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William Wians

In his fine paper on the aims of Aristotle’s methods, Sean Kirkland suggests that Aristotle practiced a proto-phenomenological approach to truth. In doing so, Kirkland reminds us of the lived dimension of Aristotle’s philosophizing, an active and ongoing response to the world that begins long before the emergence of philosophical concepts and systems. I am in sympathy with much of what Kirkland argues. However, I think more needs to be said about the relationship between dialectic and demonstration, and about the precise nature of dialectic itself, which Aristotle characterizes as a form of deductive argument, rather than the loose collection of inductive techniques implied by Kirkland. Aristotle shows a remarkable sensitivity to the complexity of searching for principles, and the variety of means by which the search is conducted, implying a need for a discourse on methods, though he himself supplies it only unsystematically. 


William Prior

Abstract

Since Peter Geach coined the phrase in 1966 there has been much discussion among scholars of the "Socratic fallacy." No consensus presently exists on whether Socrates commits the "Socratic fallacy"; almost all scholars agree, however, that the "Socratic fallacy" is a bad thing and that Socrates has good reason to avoid it. I think that this consensus of scholars is mistaken. I think that what Geach has labeled a fallacy is no fallacy at all, but a perfectly innocent consequence of Platonic epistemology. The "Socratic fallacy" arises from the "Priority of Definition" principle (PD). Plato is committed to (PD) in the Meno. The Meno also contains a famous discussion of the difference between episteme and doxa (97a ff.). If we understand what Plato meant by episteme we can see that he must be committed to (PD); but we can also see that (PD) has none of the harmful consequences Geach attributes to it. Geach's view is indebted to Wittgenstein's philosophy of language. (PD) is implausible on this reading of the verb "to know," but not on Plato's. Plato claims that a demand for an explanation is appropriate wherever a claim to knowledge is made. Plato links the concept of episteme explicitly with the concept of logos; the connection between the terms may have been analytic. It does not follow from the Platonic conception of knowledge, as Geach argues, that it is "no use" using examples to establish general definitions. All that follows is that one cannot know that an alleged example of a term T is a genuine example until one has a general account of what it is to be T. Without the stronger conclusion, Geach cannot establish that the "Socratic fallacy" is a fallacy.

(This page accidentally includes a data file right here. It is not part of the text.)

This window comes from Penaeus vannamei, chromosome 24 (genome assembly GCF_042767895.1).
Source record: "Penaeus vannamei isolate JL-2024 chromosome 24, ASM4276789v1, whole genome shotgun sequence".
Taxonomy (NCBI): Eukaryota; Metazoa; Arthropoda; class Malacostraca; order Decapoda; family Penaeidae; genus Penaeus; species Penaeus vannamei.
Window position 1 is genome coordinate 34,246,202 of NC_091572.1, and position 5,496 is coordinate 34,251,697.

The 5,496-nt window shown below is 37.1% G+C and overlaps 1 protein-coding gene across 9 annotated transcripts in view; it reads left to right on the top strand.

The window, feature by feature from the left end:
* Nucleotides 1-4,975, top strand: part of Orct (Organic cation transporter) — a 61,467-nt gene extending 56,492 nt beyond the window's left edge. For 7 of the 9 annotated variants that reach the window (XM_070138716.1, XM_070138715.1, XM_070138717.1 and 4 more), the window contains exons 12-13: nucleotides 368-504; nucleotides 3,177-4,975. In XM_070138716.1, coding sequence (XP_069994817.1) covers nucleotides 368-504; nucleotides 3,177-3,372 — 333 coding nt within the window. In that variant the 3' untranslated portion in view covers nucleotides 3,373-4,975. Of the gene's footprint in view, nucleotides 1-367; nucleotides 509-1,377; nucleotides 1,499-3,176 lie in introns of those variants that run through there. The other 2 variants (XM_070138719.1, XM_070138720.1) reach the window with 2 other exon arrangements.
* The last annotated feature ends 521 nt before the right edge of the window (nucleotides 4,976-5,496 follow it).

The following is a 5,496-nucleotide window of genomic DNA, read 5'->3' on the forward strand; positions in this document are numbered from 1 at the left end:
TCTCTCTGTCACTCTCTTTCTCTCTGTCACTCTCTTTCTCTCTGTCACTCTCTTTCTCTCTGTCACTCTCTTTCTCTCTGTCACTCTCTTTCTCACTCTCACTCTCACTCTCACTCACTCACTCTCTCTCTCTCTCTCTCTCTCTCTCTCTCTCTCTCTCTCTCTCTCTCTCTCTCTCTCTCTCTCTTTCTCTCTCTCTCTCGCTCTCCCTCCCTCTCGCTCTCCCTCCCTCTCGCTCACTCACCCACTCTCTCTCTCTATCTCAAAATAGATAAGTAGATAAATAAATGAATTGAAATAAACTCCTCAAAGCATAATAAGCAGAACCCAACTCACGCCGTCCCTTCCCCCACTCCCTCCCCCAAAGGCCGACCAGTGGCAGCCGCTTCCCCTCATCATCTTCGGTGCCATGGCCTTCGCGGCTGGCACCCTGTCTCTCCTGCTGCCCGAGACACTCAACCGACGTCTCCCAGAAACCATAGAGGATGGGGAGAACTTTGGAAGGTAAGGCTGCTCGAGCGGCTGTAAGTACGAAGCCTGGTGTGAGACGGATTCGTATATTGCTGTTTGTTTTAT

William Charlton

William Charlton